As Home Values Spike, Rocky Mountain States Face ‘Property Tax Mess’

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Marleen Gamble had already taken out a reverse mortgage on her townhouse in 2018 to keep up with the steady increase in expenses eating into the Social Security checks that are her only source of income.

Then this year, Ms. Gamble, a retired X-ray technician, faced a 20 percent spike in her property tax bill. With no other way to pay it, she began to empty her home of 34 years in the Denver suburb of Littleton, one memento at a time. Her dining room set, sold. Her jewelry, now someone else’s.

“Every knickknack I have, everything I don’t use, I’m selling,” said Ms. Gamble, 84, who has asked officials in neighboring Douglas County about applying for subsidized housing. “What I owe now is $962.62. I think I need to use two credit cards to do it. And I’m going to have to pay interest on those.”

Skyrocketing property taxes have become a sudden new source of alarm for many people these days in Colorado, and across the newly booming states of the Rocky Mountain West.

As home values have soared, fueled by a pandemic real estate boom that turned large swaths of the Mountain time zone into magnets for hybrid work and recreation, so, too, have property taxes. And while the rates remain low compared with places like New Jersey, Vermont and Texas, the sticker shock in Mountain States has been discombobulating, especially for low-income families or people who own second homes.

State and local governments are scrambling to come up with remedies to provide some relief and predictability. But they also face the challenge of keeping up with the expanded services required as a result of so many newcomers, like schools and local government operations, most of which are funded through property taxes.

In Montana, where residential property taxes jumped by 46 percent in some counties from 2022 to 2023, Gov. Greg Gianforte, a Republican, convened an emergency task force. One thing off the table: a sales tax for Montana, which aims to remain one of just five states without one.

In Wyoming, legislators passed several bills granting modest new exemptions and limiting annual increases. A former Republican candidate for governor has also pushed for a ballot initiative that would gut education and other government spending in order to reduce property taxes by 50 percent.

And in Colorado, home of the Taxpayer’s Bill of Rights, or TABOR, which limits spending and new taxes and refunds any excess revenues to taxpayers, voters said no in November to providing immediate relief by tapping into future tax refunds. Gov. Jared Polis, a Democrat, responded by convening a special session of the state legislature, and a task force to look for a more permanent solution.

“This has been a phenomenon in Colorado, Montana, Utah, Arizona, the Western states,” Mr. Polis said in an interview. “If your home value went up 40 percent, that might be a wonderful thing on the equity front, but it doesn’t mean you have 40 percent more cash to pay taxes. Your salary might have only gone up over two years 10 percent or 12 percent. That’s the challenge we face.”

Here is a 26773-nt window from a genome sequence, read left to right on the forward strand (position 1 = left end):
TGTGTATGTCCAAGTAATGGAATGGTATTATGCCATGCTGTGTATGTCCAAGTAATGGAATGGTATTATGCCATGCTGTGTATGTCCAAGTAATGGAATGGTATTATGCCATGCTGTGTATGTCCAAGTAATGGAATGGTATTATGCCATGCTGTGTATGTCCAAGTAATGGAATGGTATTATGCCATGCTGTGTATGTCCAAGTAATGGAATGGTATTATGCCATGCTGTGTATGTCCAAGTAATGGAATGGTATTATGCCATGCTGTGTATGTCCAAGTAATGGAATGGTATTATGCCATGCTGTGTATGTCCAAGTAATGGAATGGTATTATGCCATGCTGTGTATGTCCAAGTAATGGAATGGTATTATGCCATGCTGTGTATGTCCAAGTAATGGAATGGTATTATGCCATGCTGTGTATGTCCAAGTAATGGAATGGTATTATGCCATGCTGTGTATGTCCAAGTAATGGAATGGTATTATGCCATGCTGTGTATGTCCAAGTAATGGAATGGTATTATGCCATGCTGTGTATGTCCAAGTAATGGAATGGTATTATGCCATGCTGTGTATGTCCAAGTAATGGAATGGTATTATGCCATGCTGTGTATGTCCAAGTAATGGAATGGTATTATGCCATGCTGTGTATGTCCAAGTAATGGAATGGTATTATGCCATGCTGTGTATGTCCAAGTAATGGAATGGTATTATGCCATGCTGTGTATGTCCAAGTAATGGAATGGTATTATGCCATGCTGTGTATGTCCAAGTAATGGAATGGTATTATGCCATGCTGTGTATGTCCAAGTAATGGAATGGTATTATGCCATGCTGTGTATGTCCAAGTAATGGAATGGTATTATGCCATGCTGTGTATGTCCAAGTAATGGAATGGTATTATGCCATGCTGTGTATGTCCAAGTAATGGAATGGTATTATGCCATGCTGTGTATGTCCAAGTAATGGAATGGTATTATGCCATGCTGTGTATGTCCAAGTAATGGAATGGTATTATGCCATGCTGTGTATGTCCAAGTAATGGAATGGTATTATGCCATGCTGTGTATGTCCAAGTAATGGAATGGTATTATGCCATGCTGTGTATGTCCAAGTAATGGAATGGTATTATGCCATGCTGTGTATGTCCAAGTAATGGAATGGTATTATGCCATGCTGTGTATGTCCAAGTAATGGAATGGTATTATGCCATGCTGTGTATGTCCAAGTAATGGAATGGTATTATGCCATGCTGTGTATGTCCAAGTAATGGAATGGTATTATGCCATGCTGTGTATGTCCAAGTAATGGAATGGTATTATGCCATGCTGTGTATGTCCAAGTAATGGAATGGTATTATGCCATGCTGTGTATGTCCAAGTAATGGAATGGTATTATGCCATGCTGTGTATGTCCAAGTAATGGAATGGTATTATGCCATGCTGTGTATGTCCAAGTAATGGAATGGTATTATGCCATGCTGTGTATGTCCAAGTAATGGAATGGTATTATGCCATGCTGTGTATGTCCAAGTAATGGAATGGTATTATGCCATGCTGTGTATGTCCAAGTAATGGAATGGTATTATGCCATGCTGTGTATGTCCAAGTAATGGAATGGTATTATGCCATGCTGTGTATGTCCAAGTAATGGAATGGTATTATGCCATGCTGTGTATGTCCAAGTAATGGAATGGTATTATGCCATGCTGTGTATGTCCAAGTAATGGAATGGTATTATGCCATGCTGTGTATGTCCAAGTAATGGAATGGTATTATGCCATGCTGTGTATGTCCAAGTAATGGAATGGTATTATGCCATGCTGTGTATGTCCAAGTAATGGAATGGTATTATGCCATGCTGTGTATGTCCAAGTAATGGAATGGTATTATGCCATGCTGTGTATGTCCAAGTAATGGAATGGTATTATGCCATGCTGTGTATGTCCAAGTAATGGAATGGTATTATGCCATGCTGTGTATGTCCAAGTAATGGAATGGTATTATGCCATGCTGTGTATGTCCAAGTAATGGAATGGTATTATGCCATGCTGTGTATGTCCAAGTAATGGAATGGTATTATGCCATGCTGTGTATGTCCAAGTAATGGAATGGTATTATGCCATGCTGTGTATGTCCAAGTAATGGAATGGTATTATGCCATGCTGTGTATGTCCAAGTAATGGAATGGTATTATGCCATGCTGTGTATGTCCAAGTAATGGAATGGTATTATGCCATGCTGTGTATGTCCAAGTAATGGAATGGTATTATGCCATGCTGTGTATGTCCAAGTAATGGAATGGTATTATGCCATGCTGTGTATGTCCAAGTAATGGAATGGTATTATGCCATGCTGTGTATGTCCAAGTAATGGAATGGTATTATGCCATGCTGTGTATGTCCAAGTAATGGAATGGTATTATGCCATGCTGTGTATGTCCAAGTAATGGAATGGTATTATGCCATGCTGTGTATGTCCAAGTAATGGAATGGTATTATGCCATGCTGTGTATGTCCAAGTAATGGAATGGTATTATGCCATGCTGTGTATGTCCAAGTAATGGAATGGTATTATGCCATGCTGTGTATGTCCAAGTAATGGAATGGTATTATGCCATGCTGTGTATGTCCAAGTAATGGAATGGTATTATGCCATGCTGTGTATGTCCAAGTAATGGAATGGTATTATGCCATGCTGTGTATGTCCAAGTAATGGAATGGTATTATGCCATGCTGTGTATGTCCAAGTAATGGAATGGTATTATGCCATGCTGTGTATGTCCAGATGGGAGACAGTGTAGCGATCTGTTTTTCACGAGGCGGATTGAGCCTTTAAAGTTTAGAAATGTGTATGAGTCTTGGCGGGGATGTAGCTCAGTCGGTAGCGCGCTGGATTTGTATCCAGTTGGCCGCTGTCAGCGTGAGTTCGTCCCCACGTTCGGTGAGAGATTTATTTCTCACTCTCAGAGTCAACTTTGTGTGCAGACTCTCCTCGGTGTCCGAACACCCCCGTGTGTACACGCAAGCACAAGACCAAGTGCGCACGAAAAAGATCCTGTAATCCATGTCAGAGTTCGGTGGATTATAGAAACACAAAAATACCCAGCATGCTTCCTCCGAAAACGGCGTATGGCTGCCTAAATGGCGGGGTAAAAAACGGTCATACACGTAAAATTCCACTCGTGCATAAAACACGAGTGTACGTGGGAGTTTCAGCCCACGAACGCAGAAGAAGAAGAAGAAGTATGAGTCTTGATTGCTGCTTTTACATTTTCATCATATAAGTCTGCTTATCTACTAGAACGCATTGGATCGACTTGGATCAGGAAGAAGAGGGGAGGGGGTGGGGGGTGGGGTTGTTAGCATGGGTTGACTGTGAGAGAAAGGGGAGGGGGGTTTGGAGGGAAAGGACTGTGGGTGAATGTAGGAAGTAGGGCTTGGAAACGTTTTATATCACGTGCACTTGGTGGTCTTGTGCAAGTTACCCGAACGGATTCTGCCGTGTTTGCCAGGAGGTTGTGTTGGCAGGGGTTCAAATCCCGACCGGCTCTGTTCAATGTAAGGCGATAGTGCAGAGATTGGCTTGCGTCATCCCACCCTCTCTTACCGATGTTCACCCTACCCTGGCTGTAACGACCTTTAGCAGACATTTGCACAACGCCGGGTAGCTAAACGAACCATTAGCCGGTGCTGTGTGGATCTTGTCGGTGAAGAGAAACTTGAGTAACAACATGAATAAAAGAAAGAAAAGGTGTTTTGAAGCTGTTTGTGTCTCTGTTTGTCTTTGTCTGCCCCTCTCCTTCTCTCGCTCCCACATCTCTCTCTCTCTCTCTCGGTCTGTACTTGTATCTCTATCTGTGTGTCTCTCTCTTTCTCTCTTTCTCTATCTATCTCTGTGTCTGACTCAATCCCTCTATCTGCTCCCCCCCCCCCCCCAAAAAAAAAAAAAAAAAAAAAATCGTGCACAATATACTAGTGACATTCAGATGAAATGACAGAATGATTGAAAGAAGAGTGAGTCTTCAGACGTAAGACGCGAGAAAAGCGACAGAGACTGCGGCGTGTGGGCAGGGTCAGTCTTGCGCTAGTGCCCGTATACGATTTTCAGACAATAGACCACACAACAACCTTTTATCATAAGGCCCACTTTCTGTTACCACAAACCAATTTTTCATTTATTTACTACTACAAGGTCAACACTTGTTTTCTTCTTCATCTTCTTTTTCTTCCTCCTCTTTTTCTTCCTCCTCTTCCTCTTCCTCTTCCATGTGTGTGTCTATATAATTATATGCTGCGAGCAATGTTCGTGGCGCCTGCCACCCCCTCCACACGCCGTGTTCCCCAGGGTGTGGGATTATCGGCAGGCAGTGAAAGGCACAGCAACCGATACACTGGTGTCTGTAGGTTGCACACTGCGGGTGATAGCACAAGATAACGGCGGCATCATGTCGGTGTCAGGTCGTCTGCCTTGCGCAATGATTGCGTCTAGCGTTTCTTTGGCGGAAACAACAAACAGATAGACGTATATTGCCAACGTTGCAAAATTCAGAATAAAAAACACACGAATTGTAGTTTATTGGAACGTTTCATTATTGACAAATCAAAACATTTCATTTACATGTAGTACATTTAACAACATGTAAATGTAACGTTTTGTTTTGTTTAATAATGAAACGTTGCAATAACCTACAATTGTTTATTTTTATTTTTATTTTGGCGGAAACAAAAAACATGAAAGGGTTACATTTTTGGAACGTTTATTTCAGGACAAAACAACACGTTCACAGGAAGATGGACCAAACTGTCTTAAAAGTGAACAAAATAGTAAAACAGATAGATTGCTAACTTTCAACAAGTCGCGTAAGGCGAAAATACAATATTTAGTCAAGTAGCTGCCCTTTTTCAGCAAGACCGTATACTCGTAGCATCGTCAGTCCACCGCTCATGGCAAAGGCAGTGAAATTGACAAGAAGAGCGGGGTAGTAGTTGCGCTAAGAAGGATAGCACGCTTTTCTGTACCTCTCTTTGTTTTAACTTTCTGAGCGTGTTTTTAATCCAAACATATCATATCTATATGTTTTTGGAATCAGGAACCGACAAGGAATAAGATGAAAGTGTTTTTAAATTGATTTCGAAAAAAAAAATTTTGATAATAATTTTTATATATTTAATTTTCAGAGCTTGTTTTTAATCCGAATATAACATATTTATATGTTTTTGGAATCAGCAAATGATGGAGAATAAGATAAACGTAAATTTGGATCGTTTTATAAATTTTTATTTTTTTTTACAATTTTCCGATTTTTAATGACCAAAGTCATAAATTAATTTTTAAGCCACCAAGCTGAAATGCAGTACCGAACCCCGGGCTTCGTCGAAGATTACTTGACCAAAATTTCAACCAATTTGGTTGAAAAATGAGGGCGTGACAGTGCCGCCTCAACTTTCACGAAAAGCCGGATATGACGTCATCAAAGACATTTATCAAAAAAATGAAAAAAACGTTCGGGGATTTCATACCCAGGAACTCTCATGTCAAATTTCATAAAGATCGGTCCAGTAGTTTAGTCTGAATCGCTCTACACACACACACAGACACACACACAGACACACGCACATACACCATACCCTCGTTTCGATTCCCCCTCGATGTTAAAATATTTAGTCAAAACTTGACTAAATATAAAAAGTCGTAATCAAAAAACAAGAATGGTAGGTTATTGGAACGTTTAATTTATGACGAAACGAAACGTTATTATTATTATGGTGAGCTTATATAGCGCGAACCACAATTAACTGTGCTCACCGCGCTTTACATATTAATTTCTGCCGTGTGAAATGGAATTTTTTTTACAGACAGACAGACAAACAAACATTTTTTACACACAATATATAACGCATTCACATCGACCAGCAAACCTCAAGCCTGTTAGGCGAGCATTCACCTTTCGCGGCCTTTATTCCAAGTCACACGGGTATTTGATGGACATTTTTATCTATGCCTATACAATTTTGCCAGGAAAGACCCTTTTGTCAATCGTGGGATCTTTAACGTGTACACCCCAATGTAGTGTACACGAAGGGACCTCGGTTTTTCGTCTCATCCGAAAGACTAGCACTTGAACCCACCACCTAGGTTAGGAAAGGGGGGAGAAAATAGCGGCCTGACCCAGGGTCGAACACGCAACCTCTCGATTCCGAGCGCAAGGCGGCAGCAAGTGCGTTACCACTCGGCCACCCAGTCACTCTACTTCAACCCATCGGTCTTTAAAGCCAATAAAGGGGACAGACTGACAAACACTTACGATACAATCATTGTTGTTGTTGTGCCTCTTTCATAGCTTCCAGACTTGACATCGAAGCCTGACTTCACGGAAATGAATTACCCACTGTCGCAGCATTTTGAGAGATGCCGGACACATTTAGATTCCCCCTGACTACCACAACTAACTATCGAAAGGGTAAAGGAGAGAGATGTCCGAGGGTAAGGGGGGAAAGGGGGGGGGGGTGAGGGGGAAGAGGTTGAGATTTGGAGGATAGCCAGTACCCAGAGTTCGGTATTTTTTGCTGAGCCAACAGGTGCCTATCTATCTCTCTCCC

Property taxes in Colorado are calculated by multiplying a home’s value (set by the elected county assessor) by a statewide assessment rate (set by the state). That figure is then multiplied by each town’s mill levy rate, which combines specific taxes set by local government entities in charge of schools, fire, sewer, recreation and more.

Several factors have contributed to the surges, said Adam H. Langley, associate director of tax policy at the Lincoln Institute of Land Policy, which has conducted extensive research on property taxes.

One is timing: Property values are assessed every two years, so the values being used to calculate taxes are relying on how much properties were worth in the middle of 2022, when home prices were at their peak and interest rates were low.

Another is the failure of many local governments in Colorado, unlike some of those in other states, to reduce their mill levy rates.

Then there was the repeal in 2020 of the Gallagher Amendment, which had limited how much of the state’s overall property taxes should be paid by homeowners. As home values climbed, the amendment had triggered repeated cuts in residential assessment rates, putting billions of dollars that would have gone to schools and services into homeowners’ pockets. And it shrank the tax base of areas that were not booming, like the rural Eastern Plains.

“Colorado is mired in a property tax mess with no easy way out,” Billy Hamilton, the deputy chancellor and chief financial officer of the Texas A&M University System, wrote recently in Tax Notes State, a nonprofit trade publication.

Still, Colorado homeowners have been paying less than many of their counterparts elsewhere in the country. Before the most recent increases, the median annual property tax bill for primary residences in Colorado in 2021 was $2,259, or 19 percent below the national median of $2,795, according to the U.S. Census Bureau.